Brian decides to seek out Jordan by showing up at the diner where she works. Jordan rejects his flirtatious and relentless nagging but agrees to listen to his apology after she's finished work. They talk but Brian keeps saying the wrong things and Jordan repeatedly tells him to leave. Then, to his surprise, she tells him she is pregnant with his child. He embarks on a journey to win over the independent Jordan and prove to her that, despite being just a lowly bartender, he would make a worthy father.

While pursuing Jordan, Brian also learns that her family is very wealthy, and he goes to her parents' Park Avenue penthouse to speak with Jordan, who is not home at the time. Unhappy with the situation, Jordan's father, Richard Mooney, attempts to buy Brian off. Although Brian was seemingly obsessed with becoming wealthy before this point, his feelings for Jordan overcome this and he quickly refuses the money, revealing the bribe to Jordan when she returns home during the confrontation with her father. Jordan refuses his advances and keeps her distance, not wanting to be hurt again.

Brian meets up with Doug. Despite the outward appearance of wealth, Doug confides that his wife's money is nearly gone, lost in the commodities market. Doug is despondent, unwilling to confess to his bride the precarious position they are in; Brian is completely shocked. Later on, Kerry makes Brian take her home when Doug is too drunk to do so, and forces him to walk her to her apartment. She tells him that he is the only person Doug respects and wants to discuss with him Doug's problems. However once inside, she attempts to seduce him by kissing him. While he initially kisses her back, Brian abruptly stops it from going any further out of respect for his friendship with Doug. Kerry gets angry at being rejected and reveals that she cannot endure sexual monogamy for the rest of her life. Brian chastises her by saying, "It's called marriage." He then leaves with Kerry calling him a coward.

Brian goes to check on Doug in his yacht, and discovers he has committed suicide by slashing his own throat and wrists with a broken bottle of Remy Martin Louis XIII / Baccarat crystal glass. After the funeral, Kerry sends Brian a letter left for him by Doug, which is revealed to be Doug's suicide note in which he explains why he did what he did. Brian cries after reading the letter, realizing that Doug killed himself because he realized that his life was a sham.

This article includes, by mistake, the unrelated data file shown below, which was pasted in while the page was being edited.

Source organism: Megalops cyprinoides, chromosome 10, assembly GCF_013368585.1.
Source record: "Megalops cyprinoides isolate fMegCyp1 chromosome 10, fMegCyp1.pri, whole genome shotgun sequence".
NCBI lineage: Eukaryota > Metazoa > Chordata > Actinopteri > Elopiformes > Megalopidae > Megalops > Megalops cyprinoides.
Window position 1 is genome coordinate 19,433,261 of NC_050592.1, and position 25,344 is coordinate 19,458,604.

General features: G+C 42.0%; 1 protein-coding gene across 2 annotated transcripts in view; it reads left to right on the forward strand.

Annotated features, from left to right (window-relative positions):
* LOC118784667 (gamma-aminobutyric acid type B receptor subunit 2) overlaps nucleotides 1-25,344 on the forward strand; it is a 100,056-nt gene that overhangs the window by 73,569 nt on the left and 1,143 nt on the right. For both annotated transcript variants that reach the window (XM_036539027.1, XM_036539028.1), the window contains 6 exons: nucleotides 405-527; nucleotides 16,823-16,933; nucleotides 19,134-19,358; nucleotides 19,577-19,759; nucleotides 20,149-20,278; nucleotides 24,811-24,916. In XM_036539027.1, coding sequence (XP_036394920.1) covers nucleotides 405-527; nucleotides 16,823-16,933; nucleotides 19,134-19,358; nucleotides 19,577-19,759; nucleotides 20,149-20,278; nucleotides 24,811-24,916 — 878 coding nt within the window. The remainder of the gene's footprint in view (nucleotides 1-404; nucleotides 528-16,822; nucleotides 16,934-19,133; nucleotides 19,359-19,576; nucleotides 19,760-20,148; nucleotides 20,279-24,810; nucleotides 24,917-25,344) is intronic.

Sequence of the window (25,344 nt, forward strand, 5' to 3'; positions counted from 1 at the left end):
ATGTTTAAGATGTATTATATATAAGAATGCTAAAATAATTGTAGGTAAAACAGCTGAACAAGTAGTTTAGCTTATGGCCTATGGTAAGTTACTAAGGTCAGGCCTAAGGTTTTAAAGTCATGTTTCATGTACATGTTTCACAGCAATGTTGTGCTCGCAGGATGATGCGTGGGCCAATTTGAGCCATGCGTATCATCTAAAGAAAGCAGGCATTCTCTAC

Now reeling from the misfortune of the stiff-arm from Jordan and losing his best friend to suicide, he returns to Jordan's parents' home (where she is staying) and begs her again for forgiveness. He tells her that Doug killed himself and says that Doug was too proud to ask for help and that he doesn't want to make the same mistakes. He further promises to take good care of her and their unborn child. Brian has a brief scuffle with Mr. Mooney's staff, and then takes the willing Jordan by the hand and heads for the door. They leave together, finally, as a couple and future parents. Mr. Mooney pledges not to lend a dime to the fledgling couple.

Brian and Jordan get married and have their wedding reception at his Uncle Pat's bar in Queens. Uncle Pat, who is the other mentor in Brian's life, lends Brian some money to finally achieve his lifelong goal; he opens a neighborhood bar called "Flanagan's Cocktails & Dreams". At the Grand Opening of the bar, Jordan is shown visibly pregnant. Just before the credits roll, she reveals that she is pregnant with twins. Brian offers free drinks to celebrate, much to his Uncle Pat's chagrin.


Original Novel[edit]

The film was based on a novel by Heywood Gould. Gould had worked as a bartender in New York from 1969 to 1981 to support his writing career. Gould said he "Met a lot of interesting people behind the bar and very rarely was it someone who started out wanting to be a bartender. They all had ambitions, some smoldering and some completely forgotten or suppressed."[4]

He started writing the book in 1983 and finished it a year later. Gould says the lead character "is a composite of a lot of people I met, including myself in those days. I was in my late 30s, and I was drinking pretty good, and I was starting to feel like I was missing the boat. The character in the book is an older guy who has been around and starting to feel that he's pretty washed-up."[4]

Many of the incidents in the book were autobiographical.[5]